Strictly In Lockstep
The Tightly-Coupled Carbon Tango
by Jo Abbess
24th December 2008
If anyone needed proof that Energy and Economy are tightly coupled, one would need look no further than the December 2008 Energy Trends from the BERR :-
The charts show that in the latter part of the year, as the Economy goes into freefall, Energy consumption dips away as well. What a complete non-surprise !
And yet, very few people are discussing the full implications of this “lockstep”, this dance of Global Warming death, resulting from over 90% of our Energy coming from High Carbon resources : Coal, Natural Gas and Petroleum Oil.
To re-build Value into the Economy, more Energy will be needed to power productivity. Many of the current Energy plants and grids are falling into disrepair, and so many policy thinkers are concentrating on Economic re-generation through fiscal stimuli in the Energy sectors.
If we want to pull the United Kingdom out of Recession, we will be spending not only more money, but more Carbon on new Energy infrastructure, even if that Energy is Renewable and clean.
Does this mean then, that ironically, we may can kiss our Kyoto and Climate Change Bill targets goodbye ?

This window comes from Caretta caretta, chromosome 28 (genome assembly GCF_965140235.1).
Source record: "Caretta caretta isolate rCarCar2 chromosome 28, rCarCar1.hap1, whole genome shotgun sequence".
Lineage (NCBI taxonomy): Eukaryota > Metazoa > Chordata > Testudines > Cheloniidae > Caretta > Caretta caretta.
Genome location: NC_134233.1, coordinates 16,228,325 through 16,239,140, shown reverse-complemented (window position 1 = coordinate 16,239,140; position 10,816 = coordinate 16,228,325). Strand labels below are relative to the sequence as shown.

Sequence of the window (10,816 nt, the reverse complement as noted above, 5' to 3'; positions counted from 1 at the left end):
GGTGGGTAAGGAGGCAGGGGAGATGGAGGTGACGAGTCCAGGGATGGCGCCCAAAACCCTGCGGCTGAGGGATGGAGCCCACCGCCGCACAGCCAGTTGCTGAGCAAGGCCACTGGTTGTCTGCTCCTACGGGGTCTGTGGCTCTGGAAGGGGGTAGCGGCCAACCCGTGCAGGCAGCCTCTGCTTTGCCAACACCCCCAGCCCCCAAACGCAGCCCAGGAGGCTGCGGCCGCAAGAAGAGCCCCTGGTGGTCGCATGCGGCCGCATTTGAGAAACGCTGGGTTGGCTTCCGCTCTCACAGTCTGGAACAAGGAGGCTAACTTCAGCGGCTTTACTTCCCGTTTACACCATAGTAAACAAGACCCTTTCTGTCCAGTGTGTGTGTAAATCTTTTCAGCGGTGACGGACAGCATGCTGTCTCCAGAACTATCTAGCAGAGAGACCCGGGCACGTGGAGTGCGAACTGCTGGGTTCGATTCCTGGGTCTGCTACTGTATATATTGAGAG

And does this therefore mean that pragmatism will kick in, that compromises will be made, that short-term decisions for Economic protection will rely on new Energy resources from the same old High-Carbon Fossil Fuels ?
There are two trends to watch. The first is how swiftly the Economy “bottoms out” Carbon emissions. Some analysts have estimated that up to 20% of the Economy has been voided virtually overnight – that a fifth of all wealth has literally vanished due to the cessation of credit and loans.
The number to watch is national Carbon emissions : since over 90% of all Energy used in the Economy is High Carbon, a 20% collapse in the Economy could equate to somewhere in the region of 15% Carbon emissions reductions. The likely time in which to achieve this could be within months of the Economy reaching its own low point.
If new Value is not created in the Economy in the medium- to long-term, this contraction of wealth could be permanent, and this could mean therefore that the reduction in Carbon emissions is also permanent.
This is therefore the number to watch. If Carbon emissions start to rise again, it could be a sign that the Economy is building up again. There will probably never again be large numbers for “economic growth”, but a few percentage points would be welcomed.
If the Carbon emissions reductions brought on by the Recession are permanent, we could meet our Kyoto and European Union targets very easily for five years or so, although this would be at a cost of high unemployment and low economic activity.
The second trend to watch is which Energy resources are chosen for the new infrastructure required. In the United States, in 13 years the utilities have installed electricity generation plant equivalent in output to 25% of the nation’s total use – and none of it was Coal-fired or Nuclear :-